STILLPOINT Archive: last updated 03/20/2009

FEATURE | Signs of Life in a Cemetery

The Codman Burying Ground in Dorchester, part of Second Church, had seen better days. Kids had sneaked over the weed-covered fence, and trash filled the grounds. Neighbors witnessed illegal activity and loathed the destruction of gravestones. The church lacked money to pay for cemetery maintenance and members took on the job--a daunting task for a small parish.

The Rev. Dr. Victor Price arrived at Second Church in 2004 with an exciting new vision. He foresaw the cemetery as “a place of light and life,” believing its revitalization would be an inspiration to the area. But it was a massive project that would cost thousands of dollars the church did not have. They sat amongst the weeds and prayed for the wisdom and resources to care for the properties entrusted to them. Then they waited.

Two weeks later Paul Malkemes ’95, executive director of The Boston Project, called with an idea. He proposed working together to rebeautify the cemetery. Paul knew The Boston Project’s focus on community development matched the need to revitalize neglected open space and that this large-scale project would impact the entire community.

The Boston Project Ministries was founded in 1995 when Paul and Glenna (Aron) ’94 launched a Summer Missions Program that took 16 teenagers to the city for service, outreach and discipleship. By the time Paul made that phone call to Second Church, The Boston Project had grown into a Christian community development ministry involving a staff of over 25 students and alumni and hosting dozens of fellow Gordon alumni as volunteers.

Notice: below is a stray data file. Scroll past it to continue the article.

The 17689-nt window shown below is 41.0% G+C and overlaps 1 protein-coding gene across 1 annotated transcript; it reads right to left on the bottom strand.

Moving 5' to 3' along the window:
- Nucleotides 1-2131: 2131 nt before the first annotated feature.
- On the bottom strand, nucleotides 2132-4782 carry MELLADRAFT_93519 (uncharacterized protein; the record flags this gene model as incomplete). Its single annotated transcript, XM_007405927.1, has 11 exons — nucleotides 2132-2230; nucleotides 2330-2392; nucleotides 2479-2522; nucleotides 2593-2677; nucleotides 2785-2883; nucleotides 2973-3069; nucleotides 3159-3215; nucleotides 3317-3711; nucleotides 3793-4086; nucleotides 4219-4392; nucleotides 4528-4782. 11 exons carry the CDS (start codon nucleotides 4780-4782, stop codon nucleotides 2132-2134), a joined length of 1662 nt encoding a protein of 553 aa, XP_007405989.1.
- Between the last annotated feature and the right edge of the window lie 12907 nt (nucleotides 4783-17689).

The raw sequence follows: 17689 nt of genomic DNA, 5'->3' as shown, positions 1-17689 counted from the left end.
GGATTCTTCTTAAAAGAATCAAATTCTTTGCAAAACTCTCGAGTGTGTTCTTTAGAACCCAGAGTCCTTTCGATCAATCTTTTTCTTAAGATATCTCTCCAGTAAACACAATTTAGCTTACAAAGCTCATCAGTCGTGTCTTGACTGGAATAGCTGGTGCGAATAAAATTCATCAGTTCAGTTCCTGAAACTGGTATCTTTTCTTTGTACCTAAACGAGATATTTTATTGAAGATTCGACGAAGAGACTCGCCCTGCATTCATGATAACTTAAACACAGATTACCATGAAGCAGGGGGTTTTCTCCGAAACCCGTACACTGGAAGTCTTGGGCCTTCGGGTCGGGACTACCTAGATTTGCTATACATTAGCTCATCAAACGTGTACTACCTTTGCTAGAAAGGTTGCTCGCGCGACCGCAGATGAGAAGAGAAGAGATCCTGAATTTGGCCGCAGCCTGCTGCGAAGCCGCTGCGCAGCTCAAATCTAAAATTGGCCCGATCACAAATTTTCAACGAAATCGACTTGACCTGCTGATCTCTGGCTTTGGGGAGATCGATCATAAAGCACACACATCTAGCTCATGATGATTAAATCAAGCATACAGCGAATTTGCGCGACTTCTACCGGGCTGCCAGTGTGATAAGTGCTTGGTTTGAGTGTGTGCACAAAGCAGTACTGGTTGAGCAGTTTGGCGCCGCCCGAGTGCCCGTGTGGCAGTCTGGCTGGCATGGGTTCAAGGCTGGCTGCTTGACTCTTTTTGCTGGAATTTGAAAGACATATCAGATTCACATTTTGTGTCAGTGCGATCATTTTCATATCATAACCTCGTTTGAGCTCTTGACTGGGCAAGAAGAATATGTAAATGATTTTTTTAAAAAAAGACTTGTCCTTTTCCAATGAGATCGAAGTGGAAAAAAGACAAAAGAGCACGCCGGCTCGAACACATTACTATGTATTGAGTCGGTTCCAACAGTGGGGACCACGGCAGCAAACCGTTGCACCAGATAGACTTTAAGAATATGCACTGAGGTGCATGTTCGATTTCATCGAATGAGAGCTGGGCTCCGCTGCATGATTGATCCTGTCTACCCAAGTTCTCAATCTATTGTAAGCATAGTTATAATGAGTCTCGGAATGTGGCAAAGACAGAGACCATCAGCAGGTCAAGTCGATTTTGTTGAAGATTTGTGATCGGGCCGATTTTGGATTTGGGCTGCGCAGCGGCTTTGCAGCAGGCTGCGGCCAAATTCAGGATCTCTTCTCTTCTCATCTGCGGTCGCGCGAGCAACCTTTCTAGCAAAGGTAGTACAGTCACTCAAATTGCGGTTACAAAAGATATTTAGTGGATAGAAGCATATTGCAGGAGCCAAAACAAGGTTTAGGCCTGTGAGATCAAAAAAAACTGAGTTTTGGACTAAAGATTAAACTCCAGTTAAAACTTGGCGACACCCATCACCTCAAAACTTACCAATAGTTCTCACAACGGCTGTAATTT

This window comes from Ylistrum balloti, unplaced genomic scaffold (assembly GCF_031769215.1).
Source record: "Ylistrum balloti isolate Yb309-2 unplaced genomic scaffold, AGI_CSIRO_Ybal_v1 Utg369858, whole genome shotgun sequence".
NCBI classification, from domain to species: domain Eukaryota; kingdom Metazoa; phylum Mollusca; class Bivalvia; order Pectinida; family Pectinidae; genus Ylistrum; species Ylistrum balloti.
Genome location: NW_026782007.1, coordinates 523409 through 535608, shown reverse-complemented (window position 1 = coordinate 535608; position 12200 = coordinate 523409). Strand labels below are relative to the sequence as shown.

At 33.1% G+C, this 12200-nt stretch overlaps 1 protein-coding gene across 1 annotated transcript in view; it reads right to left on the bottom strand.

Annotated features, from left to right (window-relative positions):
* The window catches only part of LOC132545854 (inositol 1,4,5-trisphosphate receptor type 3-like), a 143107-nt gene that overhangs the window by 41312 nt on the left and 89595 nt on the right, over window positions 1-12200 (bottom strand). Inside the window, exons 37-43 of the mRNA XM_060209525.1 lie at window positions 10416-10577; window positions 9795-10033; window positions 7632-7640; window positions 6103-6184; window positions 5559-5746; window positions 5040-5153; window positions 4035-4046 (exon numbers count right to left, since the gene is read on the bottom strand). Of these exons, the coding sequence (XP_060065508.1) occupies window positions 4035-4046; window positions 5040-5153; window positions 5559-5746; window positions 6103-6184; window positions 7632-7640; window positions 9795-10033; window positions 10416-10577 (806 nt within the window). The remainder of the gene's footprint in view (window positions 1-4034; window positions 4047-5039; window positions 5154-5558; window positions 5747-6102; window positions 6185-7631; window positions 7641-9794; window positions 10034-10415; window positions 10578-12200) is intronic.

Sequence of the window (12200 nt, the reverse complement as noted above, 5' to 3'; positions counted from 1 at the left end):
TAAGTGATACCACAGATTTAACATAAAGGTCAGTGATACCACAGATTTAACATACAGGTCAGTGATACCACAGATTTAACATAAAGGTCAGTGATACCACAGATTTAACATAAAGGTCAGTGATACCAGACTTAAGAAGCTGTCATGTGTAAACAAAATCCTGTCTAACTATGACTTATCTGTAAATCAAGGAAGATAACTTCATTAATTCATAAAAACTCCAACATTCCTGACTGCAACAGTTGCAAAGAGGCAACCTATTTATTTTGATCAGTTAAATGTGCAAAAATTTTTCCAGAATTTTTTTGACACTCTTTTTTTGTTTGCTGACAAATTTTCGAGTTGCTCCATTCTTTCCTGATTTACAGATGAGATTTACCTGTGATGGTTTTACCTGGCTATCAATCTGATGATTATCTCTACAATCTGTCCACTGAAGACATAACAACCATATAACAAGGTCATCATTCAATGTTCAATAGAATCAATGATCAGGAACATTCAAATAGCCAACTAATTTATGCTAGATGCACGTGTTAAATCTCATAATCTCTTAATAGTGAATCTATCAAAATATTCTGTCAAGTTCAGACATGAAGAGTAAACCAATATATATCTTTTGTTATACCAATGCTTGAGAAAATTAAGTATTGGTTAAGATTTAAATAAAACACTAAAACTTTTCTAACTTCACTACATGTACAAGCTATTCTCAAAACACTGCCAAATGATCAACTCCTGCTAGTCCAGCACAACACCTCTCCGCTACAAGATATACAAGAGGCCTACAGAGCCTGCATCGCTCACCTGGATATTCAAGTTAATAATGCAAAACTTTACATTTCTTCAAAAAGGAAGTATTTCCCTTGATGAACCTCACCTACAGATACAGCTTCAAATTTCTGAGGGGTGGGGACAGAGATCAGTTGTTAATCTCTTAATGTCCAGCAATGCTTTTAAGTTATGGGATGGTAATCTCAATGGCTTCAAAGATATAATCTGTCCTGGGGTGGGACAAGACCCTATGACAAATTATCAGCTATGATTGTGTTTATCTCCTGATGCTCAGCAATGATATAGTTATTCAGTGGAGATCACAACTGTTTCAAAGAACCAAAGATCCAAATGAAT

Gordon’s involvement in the cemetery renewal project deepened this past May when David Goss (assistant professor of history) and Cliff Hersey (director of global education) had their class study regional history through local cemeteries, including Codman Burying Ground. Students explored gravestone symbolism, learned how to do rubbings and assessed the conservation needs of this particular burying ground. These projects helped to restore the history and legacy of this site and provided parameters for its future care.

Neighbors are talking about the visible changes in the cemetery--disappearing barbed wire, newly cleared pathways and flowering trees--and about the teamwork that has bridged divides across age, race and class to tackle a God-sized project.

David Goss, M.A., assistant professor of history, and codirector of the Gordon Institute for Public History, teaches museum studies, public history, and early American maritime and intellectual history. His book Salem Witchcraft Trials was published this year by Greenwood Press (New York). A new book, Daily Life during the Salem Witch Trials, is forthcoming.


The Codman Burial Ground